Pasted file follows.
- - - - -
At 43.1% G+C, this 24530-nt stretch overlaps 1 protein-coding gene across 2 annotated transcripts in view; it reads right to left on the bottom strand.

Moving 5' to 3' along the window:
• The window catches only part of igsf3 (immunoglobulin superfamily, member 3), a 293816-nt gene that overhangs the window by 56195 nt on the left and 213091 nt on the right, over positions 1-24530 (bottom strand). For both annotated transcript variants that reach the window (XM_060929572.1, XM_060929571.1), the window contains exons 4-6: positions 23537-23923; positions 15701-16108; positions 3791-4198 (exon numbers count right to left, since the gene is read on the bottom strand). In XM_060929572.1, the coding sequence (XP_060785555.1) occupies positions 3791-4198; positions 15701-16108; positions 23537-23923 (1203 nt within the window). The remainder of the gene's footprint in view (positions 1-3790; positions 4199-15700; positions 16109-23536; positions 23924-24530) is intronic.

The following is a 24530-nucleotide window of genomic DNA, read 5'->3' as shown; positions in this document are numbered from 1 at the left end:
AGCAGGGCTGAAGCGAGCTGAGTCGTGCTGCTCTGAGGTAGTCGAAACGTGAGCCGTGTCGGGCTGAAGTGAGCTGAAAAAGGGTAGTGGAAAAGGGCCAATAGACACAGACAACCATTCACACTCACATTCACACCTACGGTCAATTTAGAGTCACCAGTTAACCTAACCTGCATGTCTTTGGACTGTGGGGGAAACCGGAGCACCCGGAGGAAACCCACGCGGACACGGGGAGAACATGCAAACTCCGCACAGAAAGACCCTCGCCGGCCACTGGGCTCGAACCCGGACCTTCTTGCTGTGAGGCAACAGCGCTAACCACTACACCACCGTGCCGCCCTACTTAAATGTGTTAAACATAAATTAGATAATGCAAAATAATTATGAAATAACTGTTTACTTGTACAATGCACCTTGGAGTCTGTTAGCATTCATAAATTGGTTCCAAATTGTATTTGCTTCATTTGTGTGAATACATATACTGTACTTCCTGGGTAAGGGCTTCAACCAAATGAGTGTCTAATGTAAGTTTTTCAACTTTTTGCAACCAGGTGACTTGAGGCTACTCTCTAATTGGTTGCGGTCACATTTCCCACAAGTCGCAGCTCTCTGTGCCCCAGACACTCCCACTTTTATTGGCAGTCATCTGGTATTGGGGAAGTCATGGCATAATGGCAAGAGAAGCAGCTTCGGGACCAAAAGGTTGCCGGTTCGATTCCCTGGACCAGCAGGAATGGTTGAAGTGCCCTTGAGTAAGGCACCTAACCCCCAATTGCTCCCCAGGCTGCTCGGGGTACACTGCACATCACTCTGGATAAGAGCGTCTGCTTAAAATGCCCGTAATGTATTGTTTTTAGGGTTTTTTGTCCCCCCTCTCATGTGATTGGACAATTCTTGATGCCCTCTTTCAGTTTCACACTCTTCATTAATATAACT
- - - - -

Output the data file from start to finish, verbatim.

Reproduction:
At 43.1% G+C, this 24530-nt stretch overlaps 1 protein-coding gene across 2 annotated transcripts in view; it reads right to left on the bottom strand.

Moving 5' to 3' along the window:
• The window catches only part of igsf3 (immunoglobulin superfamily, member 3), a 293816-nt gene that overhangs the window by 56195 nt on the left and 213091 nt on the right, over positions 1-24530 (bottom strand). For both annotated transcript variants that reach the window (XM_060929572.1, XM_060929571.1), the window contains exons 4-6: positions 23537-23923; positions 15701-16108; positions 3791-4198 (exon numbers count right to left, since the gene is read on the bottom strand). In XM_060929572.1, the coding sequence (XP_060785555.1) occupies positions 3791-4198; positions 15701-16108; positions 23537-23923 (1203 nt within the window). The remainder of the gene's footprint in view (positions 1-3790; positions 4199-15700; positions 16109-23536; positions 23924-24530) is intronic.

The following is a 24530-nucleotide window of genomic DNA, read 5'->3' as shown; positions in this document are numbered from 1 at the left end:
AGCAGGGCTGAAGCGAGCTGAGTCGTGCTGCTCTGAGGTAGTCGAAACGTGAGCCGTGTCGGGCTGAAGTGAGCTGAAAAAGGGTAGTGGAAAAGGGCCAATAGACACAGACAACCATTCACACTCACATTCACACCTACGGTCAATTTAGAGTCACCAGTTAACCTAACCTGCATGTCTTTGGACTGTGGGGGAAACCGGAGCACCCGGAGGAAACCCACGCGGACACGGGGAGAACATGCAAACTCCGCACAGAAAGACCCTCGCCGGCCACTGGGCTCGAACCCGGACCTTCTTGCTGTGAGGCAACAGCGCTAACCACTACACCACCGTGCCGCCCTACTTAAATGTGTTAAACATAAATTAGATAATGCAAAATAATTATGAAATAACTGTTTACTTGTACAATGCACCTTGGAGTCTGTTAGCATTCATAAATTGGTTCCAAATTGTATTTGCTTCATTTGTGTGAATACATATACTGTACTTCCTGGGTAAGGGCTTCAACCAAATGAGTGTCTAATGTAAGTTTTTCAACTTTTTGCAACCAGGTGACTTGAGGCTACTCTCTAATTGGTTGCGGTCACATTTCCCACAAGTCGCAGCTCTCTGTGCCCCAGACACTCCCACTTTTATTGGCAGTCATCTGGTATTGGGGAAGTCATGGCATAATGGCAAGAGAAGCAGCTTCGGGACCAAAAGGTTGCCGGTTCGATTCCCTGGACCAGCAGGAATGGTTGAAGTGCCCTTGAGTAAGGCACCTAACCCCCAATTGCTCCCCAGGCTGCTCGGGGTACACTGCACATCACTCTGGATAAGAGCGTCTGCTTAAAATGCCCGTAATGTATTGTTTTTAGGGTTTTTTGTCCCCCCTCTCATGTGATTGGACAATTCTTGATGCCCTCTTTCAGTTTCACACTCTTCATTAATATAACT